We’ve got an entire series of blogs about the importance of empowering and educating your end users about security, and today I’m going to open up a dialogue with a message that is becoming increasingly popular: security questions are not secure. At least, that is the trending belief right now. Honestly, it isn’t that hard to see why. Think about it like this: When it comes right down to it, having the strongest armor in history won’t do much good if the knight in question doesn’t know how to put it on properly. One slip up can mean the difference between deflecting an attack, and a blade that slips right between the ribs. If security questions are the added layer of armor, and you aren’t using them correctly, then security questions are not secure.
We’re not the only ones who see this as an issue, either. Google, the ever-present search engine giant, has released a report on their online security blog about the vulnerabilities inherent in today’s security question market. More specifically, Google determined that security questions are “…neither secure nor reliable enough to be used as a standalone account recovery mechanism.” With digital security evolving the way it has been in recent years, the push for additional factors and more ‘hack-free’ security is now more forceful than ever. That brings me to my major point of issue with security questions, and what Google seems to point out as their fundamental flaw: the paradox of security and usability. We choose simple answers to avoid the frustration, while still hoping to maintain that extra level of security.
The Problem with Insecure Security Questions
So, let’s break this down, shall we – why does Google and everyone else seem to think that security questions are not secure? It’s really not too difficult to see. Go ahead and try to reset one of your e-mail passwords. It doesn’t really matter which one.
Go ahead, I’ll wait.
Chances are, you are going to be asked to take various actions to verify your identity, such as using a previously set up secondary verification mode (SMS or e-mail verification) or by answering some preconfigured questions about your personal life. If you get the option for the latter, the screen you see will undoubtedly look something like this:
Picture Courtesy of Apple.com
Immediately upon seeing the security questions, you think: Great, now which answers did I choose four years ago when I set this up?
That’s the beginning of the problem: the relationship between memory and recall. What ends up kicking us when we are down is the way we pull this information to the surface when we need it. Carolyn Jewel has a nice little Rant about Security Questions that illustrates the frustration pretty neatly. Particularly speaking, Carolyn makes a fine point about halfway through her article in stating: “…now the right answer is a LIE.”
That is sort of chilling; thinking that what is true can be false by virtue of time. Unfortunately, that’s the case with security questions. They focus primarily on what is true during the creation of the security question answers, without any regard for how those answers may change in the future. Of course, you almost always have an opportunity to change your answers, but you rarely think of it until you actually need to.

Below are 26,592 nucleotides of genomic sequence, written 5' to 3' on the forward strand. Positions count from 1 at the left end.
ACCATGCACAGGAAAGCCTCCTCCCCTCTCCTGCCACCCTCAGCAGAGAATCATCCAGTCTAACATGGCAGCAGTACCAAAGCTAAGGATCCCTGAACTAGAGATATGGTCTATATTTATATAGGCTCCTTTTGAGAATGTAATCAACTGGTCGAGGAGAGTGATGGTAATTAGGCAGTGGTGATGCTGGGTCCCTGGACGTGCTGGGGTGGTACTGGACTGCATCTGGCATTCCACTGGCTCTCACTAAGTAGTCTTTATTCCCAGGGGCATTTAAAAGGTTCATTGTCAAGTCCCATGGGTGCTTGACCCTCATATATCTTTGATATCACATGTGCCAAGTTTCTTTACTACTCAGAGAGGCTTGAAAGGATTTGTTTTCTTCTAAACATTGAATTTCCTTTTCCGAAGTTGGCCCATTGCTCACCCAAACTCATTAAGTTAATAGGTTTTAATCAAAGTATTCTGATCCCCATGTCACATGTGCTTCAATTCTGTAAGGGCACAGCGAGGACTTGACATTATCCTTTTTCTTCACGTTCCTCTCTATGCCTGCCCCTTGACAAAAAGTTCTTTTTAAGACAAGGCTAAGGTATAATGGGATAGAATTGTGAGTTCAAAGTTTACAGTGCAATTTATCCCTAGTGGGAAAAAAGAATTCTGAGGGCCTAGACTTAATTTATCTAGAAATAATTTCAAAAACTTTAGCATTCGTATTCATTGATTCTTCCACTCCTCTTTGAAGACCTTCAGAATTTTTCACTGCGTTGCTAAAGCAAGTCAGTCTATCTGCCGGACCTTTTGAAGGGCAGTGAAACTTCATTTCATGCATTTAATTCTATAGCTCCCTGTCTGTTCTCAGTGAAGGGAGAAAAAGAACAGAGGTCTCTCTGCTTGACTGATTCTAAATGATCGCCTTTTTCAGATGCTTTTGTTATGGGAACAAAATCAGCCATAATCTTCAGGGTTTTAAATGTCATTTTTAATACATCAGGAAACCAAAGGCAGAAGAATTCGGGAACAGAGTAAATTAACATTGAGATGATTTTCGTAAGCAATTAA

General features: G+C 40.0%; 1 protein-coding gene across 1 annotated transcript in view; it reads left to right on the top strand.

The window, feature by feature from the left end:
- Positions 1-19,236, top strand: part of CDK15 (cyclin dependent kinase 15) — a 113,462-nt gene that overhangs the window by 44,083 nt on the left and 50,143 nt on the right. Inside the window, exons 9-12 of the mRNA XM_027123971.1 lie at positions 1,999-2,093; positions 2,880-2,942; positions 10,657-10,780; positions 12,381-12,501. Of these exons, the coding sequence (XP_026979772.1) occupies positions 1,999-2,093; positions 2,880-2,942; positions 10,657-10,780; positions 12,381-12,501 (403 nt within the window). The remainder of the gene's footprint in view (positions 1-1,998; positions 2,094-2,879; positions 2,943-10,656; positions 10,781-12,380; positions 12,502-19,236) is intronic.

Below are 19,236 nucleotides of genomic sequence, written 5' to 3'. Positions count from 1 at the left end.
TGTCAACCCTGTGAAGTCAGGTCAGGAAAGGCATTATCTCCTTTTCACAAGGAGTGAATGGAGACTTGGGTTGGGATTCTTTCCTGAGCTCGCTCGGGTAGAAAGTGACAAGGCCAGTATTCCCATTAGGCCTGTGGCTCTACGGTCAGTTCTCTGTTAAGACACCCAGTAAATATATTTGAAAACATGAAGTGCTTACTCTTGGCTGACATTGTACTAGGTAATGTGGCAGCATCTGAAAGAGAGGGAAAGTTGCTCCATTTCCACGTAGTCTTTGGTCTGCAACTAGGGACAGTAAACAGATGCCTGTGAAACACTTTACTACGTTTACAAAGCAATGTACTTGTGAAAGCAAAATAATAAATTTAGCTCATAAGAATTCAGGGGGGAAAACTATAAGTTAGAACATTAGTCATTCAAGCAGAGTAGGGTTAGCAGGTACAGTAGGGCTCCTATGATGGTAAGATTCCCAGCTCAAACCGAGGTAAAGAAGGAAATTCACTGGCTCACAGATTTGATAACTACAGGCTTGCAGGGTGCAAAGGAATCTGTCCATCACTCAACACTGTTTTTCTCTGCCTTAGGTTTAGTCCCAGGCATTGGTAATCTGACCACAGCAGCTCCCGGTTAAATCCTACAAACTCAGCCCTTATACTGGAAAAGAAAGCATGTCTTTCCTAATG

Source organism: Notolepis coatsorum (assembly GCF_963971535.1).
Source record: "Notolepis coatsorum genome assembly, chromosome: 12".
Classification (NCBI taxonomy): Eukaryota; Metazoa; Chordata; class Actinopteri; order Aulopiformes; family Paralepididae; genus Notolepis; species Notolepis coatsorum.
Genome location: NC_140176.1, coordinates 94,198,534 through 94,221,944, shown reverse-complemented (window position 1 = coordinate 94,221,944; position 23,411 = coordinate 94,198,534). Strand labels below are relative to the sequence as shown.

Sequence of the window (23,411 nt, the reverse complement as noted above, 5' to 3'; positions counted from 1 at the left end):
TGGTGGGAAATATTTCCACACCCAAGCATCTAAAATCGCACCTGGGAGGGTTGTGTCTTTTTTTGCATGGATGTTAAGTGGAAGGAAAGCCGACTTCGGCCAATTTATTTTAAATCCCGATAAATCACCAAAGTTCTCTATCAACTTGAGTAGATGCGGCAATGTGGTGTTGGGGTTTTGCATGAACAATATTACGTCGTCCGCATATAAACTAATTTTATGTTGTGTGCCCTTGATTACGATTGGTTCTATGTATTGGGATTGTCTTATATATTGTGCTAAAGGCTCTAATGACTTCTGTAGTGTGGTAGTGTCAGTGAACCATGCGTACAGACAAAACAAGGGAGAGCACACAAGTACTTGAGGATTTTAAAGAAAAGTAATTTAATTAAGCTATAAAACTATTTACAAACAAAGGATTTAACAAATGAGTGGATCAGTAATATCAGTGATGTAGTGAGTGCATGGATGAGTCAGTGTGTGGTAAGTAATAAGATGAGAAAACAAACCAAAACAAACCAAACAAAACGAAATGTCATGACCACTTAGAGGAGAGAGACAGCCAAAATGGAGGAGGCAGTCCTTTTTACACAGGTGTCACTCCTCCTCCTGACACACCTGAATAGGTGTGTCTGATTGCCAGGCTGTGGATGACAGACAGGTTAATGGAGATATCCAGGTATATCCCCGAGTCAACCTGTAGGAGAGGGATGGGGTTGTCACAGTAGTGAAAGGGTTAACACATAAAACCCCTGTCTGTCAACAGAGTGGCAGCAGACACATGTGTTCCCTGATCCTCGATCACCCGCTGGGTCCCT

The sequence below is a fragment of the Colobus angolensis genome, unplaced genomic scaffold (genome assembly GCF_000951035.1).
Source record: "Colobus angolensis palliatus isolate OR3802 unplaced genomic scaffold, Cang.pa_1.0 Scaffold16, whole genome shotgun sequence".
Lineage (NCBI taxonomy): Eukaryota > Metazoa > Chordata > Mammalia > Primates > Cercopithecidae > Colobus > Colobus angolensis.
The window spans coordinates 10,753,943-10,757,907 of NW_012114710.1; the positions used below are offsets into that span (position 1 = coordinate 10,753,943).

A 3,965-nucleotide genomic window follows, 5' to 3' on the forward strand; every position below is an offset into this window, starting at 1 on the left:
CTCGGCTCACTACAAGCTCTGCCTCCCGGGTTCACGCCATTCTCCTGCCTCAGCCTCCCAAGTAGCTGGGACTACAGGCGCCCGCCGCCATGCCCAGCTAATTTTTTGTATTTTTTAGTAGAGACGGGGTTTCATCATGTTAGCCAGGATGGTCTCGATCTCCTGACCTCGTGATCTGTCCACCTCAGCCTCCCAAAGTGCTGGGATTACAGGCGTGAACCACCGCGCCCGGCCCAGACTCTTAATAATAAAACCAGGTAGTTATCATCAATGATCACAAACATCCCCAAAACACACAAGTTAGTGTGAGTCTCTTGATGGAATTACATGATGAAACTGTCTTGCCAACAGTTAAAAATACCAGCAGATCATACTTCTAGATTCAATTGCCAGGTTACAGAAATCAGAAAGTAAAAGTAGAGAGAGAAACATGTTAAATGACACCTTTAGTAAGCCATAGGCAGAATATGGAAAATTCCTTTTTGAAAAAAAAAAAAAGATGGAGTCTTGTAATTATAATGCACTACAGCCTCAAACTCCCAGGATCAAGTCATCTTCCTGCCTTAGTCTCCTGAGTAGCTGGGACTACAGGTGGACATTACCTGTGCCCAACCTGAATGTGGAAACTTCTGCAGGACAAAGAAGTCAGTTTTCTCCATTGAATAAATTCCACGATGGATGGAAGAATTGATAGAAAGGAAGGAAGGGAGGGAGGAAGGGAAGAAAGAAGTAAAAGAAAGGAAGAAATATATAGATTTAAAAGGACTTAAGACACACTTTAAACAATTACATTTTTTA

So what do we do to combat this issue, as end users who value convenience and simplicity on our end? We choose simple answers that we will remember no matter what, even if they don’t really make the most sense with the question being asked.
Case in Point – Sure, it might not be our favorite food per se, but we all love pizza,. When asked the question, ‘What is your favorite food?’ vast majorities of people choose pizza as their answer. The logic is quite simple to follow: hey, I’ll remember pizza, no matter what. If you follow this solution, however, you run into a slightly big problem: you are not the only one who thinks that way. That’s part of the reason that security questions are not secure – human nature has broken them down. Well, human nature and ruthless attackers.
But, why do we even need a solution in the first place? What makes remembering something like the accurate answer to a security question such a big deal?
Despite everything else, the brain is part of the issue when it comes to remembering information specific to ourselves over large spans of time. It is important to understand how the brain works throughout all of this. Even if you have absolutely perfect memory, just short of photographic, can you truly be expected to recall the answers to the questions you submitted years ago? In all honesty, the answer is quite simple:
Ashish Ranpura over at Brain Connection equates the way we remember information to a more easily accessible image, geography. “…the physical stuff we’re made of reflects our history like mountains reflect geologic eras.” What we’ve got inside of us, inside of our brains, changes over time. How we live directly effects how we remember all of the events that have transpired in our own personal history.